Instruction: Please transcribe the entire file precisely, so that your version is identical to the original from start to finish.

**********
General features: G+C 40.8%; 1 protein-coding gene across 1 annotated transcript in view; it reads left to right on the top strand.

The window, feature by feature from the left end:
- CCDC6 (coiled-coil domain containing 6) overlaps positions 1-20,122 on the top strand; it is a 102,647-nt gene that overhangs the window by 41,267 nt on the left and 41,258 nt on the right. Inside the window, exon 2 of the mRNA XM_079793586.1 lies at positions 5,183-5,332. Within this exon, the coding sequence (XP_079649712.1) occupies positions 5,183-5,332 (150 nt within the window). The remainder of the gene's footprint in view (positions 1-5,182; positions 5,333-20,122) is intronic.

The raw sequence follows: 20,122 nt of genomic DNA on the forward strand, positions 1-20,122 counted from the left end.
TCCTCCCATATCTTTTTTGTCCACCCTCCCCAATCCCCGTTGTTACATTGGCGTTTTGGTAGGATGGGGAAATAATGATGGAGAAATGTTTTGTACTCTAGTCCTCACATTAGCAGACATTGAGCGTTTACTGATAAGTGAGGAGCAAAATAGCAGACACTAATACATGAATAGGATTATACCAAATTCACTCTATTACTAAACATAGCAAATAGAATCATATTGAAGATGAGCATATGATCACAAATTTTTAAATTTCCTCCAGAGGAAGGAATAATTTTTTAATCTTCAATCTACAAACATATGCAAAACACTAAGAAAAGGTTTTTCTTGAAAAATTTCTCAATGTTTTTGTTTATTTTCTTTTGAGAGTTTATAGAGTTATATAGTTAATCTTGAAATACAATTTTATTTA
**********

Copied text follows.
General features: G+C 40.8%; 1 protein-coding gene across 1 annotated transcript in view; it reads left to right on the top strand.

The window, feature by feature from the left end:
- CCDC6 (coiled-coil domain containing 6) overlaps positions 1-20,122 on the top strand; it is a 102,647-nt gene that overhangs the window by 41,267 nt on the left and 41,258 nt on the right. Inside the window, exon 2 of the mRNA XM_079793586.1 lies at positions 5,183-5,332. Within this exon, the coding sequence (XP_079649712.1) occupies positions 5,183-5,332 (150 nt within the window). The remainder of the gene's footprint in view (positions 1-5,182; positions 5,333-20,122) is intronic.

The raw sequence follows: 20,122 nt of genomic DNA on the forward strand, positions 1-20,122 counted from the left end.
TCCTCCCATATCTTTTTTGTCCACCCTCCCCAATCCCCGTTGTTACATTGGCGTTTTGGTAGGATGGGGAAATAATGATGGAGAAATGTTTTGTACTCTAGTCCTCACATTAGCAGACATTGAGCGTTTACTGATAAGTGAGGAGCAAAATAGCAGACACTAATACATGAATAGGATTATACCAAATTCACTCTATTACTAAACATAGCAAATAGAATCATATTGAAGATGAGCATATGATCACAAATTTTTAAATTTCCTCCAGAGGAAGGAATAATTTTTTAATCTTCAATCTACAAACATATGCAAAACACTAAGAAAAGGTTTTTCTTGAAAAATTTCTCAATGTTTTTGTTTATTTTCTTTTGAGAGTTTATAGAGTTATATAGTTAATCTTGAAATACAATTTTATTTA